The purpose of the prohibited area was to enhance the safety of the competitors (not letting them sail into the higher latitudes). But this restriction proved to be everything but safe in our case.

Staying in the permitted lower latitudes resulted in a lot of frustration due to the ever-changing weather and sea conditions. Long-lasting windless periods alternated with shorter storms, negatively impacting Puffin’s progress and her crew’s physical and mental health.

I had to reef the sails even in the wind holes just to reduce chafing on the rig and sails.

On November 27th, I almost had a very bad ending while I tried to replace the snapped main halyard. I spent 2 hours on the mast top and could barely crawl back to my bunk to recover.

The safety zone became hell on water due to the slow progress. The constant rolling and pitching eroded both Puffin’s and my condition. Moreover, it lowered the chance of collecting sufficient drinking water.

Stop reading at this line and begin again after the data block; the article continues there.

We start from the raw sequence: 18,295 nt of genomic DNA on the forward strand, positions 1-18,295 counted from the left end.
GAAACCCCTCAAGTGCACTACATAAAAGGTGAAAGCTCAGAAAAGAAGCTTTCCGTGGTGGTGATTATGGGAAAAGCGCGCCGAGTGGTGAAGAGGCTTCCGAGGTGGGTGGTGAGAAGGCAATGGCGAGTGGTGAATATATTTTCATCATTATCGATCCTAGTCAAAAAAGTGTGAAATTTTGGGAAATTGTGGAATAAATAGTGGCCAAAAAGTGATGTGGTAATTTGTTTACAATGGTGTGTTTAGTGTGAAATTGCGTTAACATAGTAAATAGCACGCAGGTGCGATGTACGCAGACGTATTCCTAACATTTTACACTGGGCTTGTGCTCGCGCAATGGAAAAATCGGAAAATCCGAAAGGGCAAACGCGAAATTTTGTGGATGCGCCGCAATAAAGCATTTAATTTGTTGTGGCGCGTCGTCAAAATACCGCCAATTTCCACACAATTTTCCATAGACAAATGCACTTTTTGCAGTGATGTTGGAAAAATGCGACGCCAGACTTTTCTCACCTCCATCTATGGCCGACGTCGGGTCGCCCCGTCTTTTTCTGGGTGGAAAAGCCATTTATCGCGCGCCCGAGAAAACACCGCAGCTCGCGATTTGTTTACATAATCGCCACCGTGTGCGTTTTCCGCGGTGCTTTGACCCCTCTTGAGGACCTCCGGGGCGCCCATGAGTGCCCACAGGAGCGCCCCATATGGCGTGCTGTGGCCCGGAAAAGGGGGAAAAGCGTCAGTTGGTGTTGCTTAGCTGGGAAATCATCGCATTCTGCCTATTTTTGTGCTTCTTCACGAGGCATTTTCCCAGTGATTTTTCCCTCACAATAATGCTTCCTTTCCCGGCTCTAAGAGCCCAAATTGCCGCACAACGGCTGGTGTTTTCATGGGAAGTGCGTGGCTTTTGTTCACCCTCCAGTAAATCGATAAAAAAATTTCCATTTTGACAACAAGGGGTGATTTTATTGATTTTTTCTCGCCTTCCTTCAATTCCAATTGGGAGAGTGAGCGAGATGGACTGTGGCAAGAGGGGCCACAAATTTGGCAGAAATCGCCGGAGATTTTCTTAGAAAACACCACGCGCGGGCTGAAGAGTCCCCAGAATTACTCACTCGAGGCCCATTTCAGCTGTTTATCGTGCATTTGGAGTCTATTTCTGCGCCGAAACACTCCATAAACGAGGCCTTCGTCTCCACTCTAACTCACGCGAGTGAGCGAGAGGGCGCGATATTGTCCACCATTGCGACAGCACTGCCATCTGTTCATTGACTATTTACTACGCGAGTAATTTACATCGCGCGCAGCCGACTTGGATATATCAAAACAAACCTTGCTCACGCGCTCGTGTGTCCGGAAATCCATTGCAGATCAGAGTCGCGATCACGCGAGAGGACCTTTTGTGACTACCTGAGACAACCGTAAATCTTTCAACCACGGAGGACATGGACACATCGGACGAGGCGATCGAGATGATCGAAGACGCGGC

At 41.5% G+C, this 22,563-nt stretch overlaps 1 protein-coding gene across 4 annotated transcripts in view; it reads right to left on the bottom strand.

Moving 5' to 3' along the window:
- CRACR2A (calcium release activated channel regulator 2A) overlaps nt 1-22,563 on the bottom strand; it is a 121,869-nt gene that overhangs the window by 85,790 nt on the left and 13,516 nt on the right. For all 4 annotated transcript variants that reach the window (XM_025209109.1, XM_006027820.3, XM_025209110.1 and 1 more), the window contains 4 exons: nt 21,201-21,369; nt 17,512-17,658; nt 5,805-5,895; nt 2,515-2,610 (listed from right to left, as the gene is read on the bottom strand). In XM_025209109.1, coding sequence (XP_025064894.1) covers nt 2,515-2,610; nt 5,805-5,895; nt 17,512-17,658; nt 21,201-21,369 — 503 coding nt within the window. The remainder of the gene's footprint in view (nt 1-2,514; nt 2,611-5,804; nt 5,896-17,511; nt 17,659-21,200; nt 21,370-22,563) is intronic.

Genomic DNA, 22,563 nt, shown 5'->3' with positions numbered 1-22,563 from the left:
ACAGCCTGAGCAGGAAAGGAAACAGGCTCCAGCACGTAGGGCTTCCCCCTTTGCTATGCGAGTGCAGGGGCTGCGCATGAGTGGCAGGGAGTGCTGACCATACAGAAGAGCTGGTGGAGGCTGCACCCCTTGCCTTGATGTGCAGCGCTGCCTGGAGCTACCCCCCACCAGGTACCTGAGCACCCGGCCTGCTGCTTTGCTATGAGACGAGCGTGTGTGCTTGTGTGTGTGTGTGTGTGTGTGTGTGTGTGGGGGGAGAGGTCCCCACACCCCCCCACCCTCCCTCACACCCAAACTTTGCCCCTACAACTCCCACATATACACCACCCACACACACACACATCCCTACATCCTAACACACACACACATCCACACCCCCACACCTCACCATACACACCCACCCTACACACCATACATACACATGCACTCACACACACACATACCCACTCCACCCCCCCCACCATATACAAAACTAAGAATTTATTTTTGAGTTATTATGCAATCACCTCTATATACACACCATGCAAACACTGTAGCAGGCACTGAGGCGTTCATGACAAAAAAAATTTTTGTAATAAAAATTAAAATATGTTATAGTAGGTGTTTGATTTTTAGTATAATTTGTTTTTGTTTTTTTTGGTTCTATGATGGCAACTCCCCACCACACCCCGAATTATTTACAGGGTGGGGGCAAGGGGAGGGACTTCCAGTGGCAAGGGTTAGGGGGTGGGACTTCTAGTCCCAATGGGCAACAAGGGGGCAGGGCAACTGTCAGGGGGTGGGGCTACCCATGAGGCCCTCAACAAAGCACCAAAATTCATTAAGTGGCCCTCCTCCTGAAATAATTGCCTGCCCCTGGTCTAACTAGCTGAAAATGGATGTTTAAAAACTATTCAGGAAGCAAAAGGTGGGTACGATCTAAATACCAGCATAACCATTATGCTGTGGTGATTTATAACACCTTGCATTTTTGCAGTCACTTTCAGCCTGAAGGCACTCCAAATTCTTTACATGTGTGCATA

In December, I escaped into another challenging project to save our soul and seaworthiness.

I had to fix the emergency tiller as the finish line was still several thousand miles away.

Thanks to my heavy but limited inventory, I found a 6” long stainless steel pipe, and its diameter was a good match for the aluminum emergency tiller.

It was easy to cut the groove for the rudder stock’s wedge, but to bond this piece to the aluminum emergency tiller was a different question.

First, I made a wood insert, a filed down a wooden bung (leak stopper), and glued it with epoxy into both, arming the aluminum emergency tiller with a stainless steel head. Then, I drilled a drain hole above the wood insert and injected water into the tube with a syringe.